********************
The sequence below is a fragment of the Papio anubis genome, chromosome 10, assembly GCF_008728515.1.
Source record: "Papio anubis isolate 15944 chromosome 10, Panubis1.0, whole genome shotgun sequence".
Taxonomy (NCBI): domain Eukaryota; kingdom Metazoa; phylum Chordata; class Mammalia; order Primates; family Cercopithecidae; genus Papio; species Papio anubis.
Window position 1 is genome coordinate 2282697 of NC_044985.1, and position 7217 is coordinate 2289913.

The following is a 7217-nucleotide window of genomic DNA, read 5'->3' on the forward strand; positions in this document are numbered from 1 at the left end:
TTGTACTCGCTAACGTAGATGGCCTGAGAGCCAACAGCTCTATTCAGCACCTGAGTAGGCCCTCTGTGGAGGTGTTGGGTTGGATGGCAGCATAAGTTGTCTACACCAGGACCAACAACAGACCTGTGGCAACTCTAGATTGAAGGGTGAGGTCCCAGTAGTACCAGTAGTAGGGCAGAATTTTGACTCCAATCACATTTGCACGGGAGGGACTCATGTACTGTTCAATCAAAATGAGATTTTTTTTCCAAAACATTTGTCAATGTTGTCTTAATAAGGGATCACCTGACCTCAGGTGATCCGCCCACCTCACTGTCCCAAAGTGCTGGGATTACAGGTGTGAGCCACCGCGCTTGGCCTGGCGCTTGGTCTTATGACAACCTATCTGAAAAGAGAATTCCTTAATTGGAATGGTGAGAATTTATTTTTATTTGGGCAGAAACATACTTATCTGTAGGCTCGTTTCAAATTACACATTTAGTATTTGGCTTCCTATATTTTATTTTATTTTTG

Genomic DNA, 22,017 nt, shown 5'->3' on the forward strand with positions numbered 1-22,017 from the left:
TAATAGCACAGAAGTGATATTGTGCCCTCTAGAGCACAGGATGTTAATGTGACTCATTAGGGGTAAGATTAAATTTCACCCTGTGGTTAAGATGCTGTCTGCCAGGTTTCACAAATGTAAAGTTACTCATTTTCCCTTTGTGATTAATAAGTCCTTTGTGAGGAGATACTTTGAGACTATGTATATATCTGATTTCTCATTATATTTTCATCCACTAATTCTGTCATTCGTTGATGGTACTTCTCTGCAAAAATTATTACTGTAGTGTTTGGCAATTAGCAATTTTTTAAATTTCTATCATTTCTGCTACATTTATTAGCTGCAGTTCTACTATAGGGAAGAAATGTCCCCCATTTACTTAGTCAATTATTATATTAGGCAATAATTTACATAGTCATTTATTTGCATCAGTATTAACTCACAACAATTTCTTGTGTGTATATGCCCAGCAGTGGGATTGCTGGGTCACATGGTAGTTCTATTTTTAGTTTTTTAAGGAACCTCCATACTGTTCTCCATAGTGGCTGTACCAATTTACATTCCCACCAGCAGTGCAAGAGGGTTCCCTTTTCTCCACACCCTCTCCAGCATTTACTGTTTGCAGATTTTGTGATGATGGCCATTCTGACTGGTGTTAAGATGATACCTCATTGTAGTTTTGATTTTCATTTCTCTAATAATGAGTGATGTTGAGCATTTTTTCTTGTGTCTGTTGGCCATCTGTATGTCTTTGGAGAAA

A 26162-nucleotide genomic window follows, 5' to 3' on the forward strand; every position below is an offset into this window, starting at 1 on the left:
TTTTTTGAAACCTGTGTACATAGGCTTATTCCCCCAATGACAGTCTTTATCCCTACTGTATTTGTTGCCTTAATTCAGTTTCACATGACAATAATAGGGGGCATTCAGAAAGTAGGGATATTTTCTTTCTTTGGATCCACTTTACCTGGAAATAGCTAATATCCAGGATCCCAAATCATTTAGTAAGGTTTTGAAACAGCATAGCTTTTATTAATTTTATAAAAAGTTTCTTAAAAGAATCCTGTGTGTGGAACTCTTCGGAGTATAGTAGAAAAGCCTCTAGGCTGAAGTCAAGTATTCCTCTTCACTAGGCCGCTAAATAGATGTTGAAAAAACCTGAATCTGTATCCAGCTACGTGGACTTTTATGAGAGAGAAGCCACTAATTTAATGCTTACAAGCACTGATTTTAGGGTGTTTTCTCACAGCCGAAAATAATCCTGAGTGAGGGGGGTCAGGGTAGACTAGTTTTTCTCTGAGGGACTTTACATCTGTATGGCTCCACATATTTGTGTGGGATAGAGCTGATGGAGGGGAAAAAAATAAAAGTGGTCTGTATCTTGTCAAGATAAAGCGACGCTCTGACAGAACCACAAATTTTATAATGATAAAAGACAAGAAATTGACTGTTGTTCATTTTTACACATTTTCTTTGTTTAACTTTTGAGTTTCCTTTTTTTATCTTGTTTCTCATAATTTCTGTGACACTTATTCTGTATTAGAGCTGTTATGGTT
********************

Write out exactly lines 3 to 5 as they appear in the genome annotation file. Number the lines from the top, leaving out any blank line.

Taxonomy (NCBI): domain Eukaryota; kingdom Metazoa; phylum Chordata; class Mammalia; order Primates; family Cercopithecidae; genus Papio; species Papio anubis.
Window position 1 is genome coordinate 2282697 of NC_044985.1, and position 7217 is coordinate 2289913.

The following is a 7217-nucleotide window of genomic DNA, read 5'->3' on the forward strand; positions in this document are numbered from 1 at the left end: